During SOWEX, phase-coherence spectral analysis of the velocity field revealed that large-scale atmospheric roll cells dominated the MABL flow at appreciable (246 m) heights above the sea surface. Similar analysis of the low-level flight data indicated that coherent structures continued to make a significant contribution to the downward momentum flux much closer to the sea surface, but our results indicate that the transverse length scale of these coherent structures extended down to about 400 m. This important finding is consistent with our intermittency results in section 2c and is discussed more fully in the following paragraph. The relationship of these coherent structures to the streamwise striations visible in the SAR imagery in Fig. 1 is also addressed in the subsection below.

For the large fetches involved, within a few tens of meters of the sea surface, it was anticipated that boundary-generated turbulence would dominate the air–sea momentum flux. Our results, however, show that at these very low altitudes, the momentum flux cospectrum still received significant contributions from roll-cell structures with transverse wavenumbers ranging over the significant range of length scales from 400 to 1000 m. The basis for this conclusion is our phase-coherence data for the υ and w components at the lowest aircraft heights during the crosswind flight legs in Fig. 3, which show close to the ±90° phase signature that identifies roll-cell structure. It is possible that the shorter wavelengths in this spectral subrange are manifestations of the second class of elongated “inactive eddies” discussed by Mourad (1996). Further analysis of our data is being undertaken using localized spectral analysis techniques and this may clarify the physical mechanisms involved. In any event, reference to the associated velocity cospectra in Fig. 4 confirms that the momentum flux contribution of these scales is significant.

It is interesting to note that the uw phase data show ±180° shifts over a considerably wider spectral range, but after investigation, we believe that this uw phase signature alone is unable to confirm conclusively the presence of roll-cell structures. Antonia and Chambers (1980) reported similar ±180° phase shifts in their tower-based measurements of uw cospectra from the lowest frequencies to just below the spectral peak frequency. While their 5-m elevation observations were made for weakly unstable atmospheric conditions during mature windseas and wind speeds below 9 m s−1, they were unable to determine whether roll cells were present or not. R. A. Antonia (1998, personal communication) also found very similar uw phase relationships for wind tunnel rough wall turbulent boundary layers. Again, no crosswind traverse data were available to confirm the possible presence of coherent lateral structures corresponding to the extensive spectral range of uw phase-coherence data showing ±180° phase shifts. A literature search of the MABL roll-cell observations suggests that this significant aspect of available crosswind track data has not been routinely reported, hence it is very desirable that our conclusions on the spectral bandwidth of coherent roll-cell structures should be confirmed in existing and future datasets.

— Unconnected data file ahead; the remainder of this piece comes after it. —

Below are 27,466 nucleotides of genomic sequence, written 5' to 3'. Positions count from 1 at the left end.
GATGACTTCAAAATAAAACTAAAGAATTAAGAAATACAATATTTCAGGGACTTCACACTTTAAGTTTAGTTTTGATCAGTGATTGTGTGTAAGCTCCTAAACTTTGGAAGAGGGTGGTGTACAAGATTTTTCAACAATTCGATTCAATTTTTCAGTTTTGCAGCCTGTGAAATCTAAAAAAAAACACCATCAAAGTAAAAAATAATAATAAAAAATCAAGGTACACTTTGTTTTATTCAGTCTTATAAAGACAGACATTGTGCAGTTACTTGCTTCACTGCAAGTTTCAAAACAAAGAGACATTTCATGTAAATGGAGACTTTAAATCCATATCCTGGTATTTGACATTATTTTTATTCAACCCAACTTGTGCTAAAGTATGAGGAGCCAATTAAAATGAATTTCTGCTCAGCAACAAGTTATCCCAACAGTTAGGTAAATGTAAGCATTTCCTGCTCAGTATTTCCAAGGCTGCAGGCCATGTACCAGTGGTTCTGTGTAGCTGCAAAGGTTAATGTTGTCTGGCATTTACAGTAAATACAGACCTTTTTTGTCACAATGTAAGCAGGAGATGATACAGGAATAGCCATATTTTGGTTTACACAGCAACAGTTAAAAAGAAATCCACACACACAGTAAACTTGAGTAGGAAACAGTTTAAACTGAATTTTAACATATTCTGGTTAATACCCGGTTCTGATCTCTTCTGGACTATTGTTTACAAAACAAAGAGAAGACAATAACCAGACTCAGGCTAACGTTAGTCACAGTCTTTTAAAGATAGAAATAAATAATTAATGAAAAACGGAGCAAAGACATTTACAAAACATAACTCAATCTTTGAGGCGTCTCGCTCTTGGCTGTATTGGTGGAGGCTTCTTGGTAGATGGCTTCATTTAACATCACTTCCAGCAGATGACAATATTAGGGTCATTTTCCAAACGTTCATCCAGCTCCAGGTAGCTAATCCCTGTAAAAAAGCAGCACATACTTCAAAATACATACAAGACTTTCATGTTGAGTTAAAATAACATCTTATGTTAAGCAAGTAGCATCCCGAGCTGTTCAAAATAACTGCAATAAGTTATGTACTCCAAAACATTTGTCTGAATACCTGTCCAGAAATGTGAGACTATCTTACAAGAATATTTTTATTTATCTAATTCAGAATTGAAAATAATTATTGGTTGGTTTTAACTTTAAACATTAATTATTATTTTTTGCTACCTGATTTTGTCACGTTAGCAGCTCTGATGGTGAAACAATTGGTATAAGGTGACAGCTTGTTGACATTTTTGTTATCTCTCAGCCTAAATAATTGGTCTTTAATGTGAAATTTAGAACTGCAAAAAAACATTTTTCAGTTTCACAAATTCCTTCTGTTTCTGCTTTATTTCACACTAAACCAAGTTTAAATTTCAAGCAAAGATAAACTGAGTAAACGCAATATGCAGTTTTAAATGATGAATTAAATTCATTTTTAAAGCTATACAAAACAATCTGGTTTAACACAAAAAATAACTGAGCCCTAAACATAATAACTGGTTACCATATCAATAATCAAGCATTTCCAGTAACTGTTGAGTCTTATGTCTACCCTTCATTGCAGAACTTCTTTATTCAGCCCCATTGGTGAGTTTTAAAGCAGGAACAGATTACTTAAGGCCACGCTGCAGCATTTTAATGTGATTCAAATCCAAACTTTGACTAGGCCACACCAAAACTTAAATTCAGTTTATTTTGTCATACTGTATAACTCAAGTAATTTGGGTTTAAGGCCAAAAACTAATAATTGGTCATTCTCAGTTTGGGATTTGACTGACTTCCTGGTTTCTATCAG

Our sampling of the wind field does not provide an immediate explanation for these unanticipated findings. The fluid dynamical processes underlying the coherent structural properties of the velocity field in the marine boundary layer that we observed throughout SOWEX clearly require further investigation. This appears to be of fundamental importance in correctly modeling the dynamical behavior of the MABL in the typically unstable open ocean conditions encountered during SOWEX.

b. Large-scale variability

We investigated the large-scale spatial variability of the average momentum flux to the sea surface (at the observation height) over distances O(80 km). Here, we observed cases where the mean momentum flux, averaged either over 10 km or 20 km, was reasonably spatially uniform. We also observed a case where the wind field was close to uniform, but the average momentum flux showed very strong large-scale variability across the flow, on scales O(20 km), which is much larger than typical large-scale roll-cell wavelengths. Etling and Brown (1993, sec. 3.4) discuss a number of possible mechanisms that might be responsible for the observed large aspect ratios, but our limited sampling of this effect provides us with no conclusive explanation for these larger-scale modulations. One possibility suggested in section 2c is an interaction between the MABL and the overlying clouds. Further clarification of the large-scale variability in the wind stress is left for future investigation.

c. Surface roughness striations

Dark surface striations are often observed in SAR images as cells with O(1 km) spacings aligned closely with the wind direction (Fig. 1). They appear to be associated with the surface flow field of atmospheric roll cells. These darkened streaks have reduced microwave reflectivity and are therefore areas of decreased mss and reduced mean wind speed. This follows from the very strong correlation we found (see below) between wind speed variations and mss variations on scales longer than the 1.9-km averaging distances needed for stable mss determinations. According to the generic roll-cell flow structure shown in Fig. 2, the low wind speed striations correspond to coherent updraft zones and therefore correspond to regions of enhanced momentum flux to the sea surface (as determined at the aircraft height) since their 〈−uw〉 contribution is systematically positive.